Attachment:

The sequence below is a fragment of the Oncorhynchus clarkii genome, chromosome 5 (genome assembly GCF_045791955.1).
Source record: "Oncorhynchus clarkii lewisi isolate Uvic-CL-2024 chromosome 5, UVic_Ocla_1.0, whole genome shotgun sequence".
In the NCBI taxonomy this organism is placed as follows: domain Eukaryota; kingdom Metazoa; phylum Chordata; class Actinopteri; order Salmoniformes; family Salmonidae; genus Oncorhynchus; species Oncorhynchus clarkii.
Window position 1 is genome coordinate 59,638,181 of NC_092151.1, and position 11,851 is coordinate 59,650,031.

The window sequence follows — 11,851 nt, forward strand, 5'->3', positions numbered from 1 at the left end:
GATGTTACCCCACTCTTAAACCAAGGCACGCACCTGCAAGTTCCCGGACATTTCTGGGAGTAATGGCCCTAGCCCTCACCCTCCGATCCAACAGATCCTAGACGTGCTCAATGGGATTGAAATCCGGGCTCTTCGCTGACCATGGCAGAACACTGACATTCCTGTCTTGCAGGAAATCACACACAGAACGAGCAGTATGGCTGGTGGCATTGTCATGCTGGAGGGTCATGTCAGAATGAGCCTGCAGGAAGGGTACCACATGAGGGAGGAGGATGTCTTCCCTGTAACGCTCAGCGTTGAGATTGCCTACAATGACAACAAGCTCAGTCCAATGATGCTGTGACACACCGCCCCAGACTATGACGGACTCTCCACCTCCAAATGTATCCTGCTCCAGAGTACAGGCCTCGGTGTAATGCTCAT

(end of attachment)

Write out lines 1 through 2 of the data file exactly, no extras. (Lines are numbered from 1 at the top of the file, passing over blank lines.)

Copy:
The sequence below is a fragment of the Oncorhynchus clarkii genome, chromosome 5 (genome assembly GCF_045791955.1).
Source record: "Oncorhynchus clarkii lewisi isolate Uvic-CL-2024 chromosome 5, UVic_Ocla_1.0, whole genome shotgun sequence".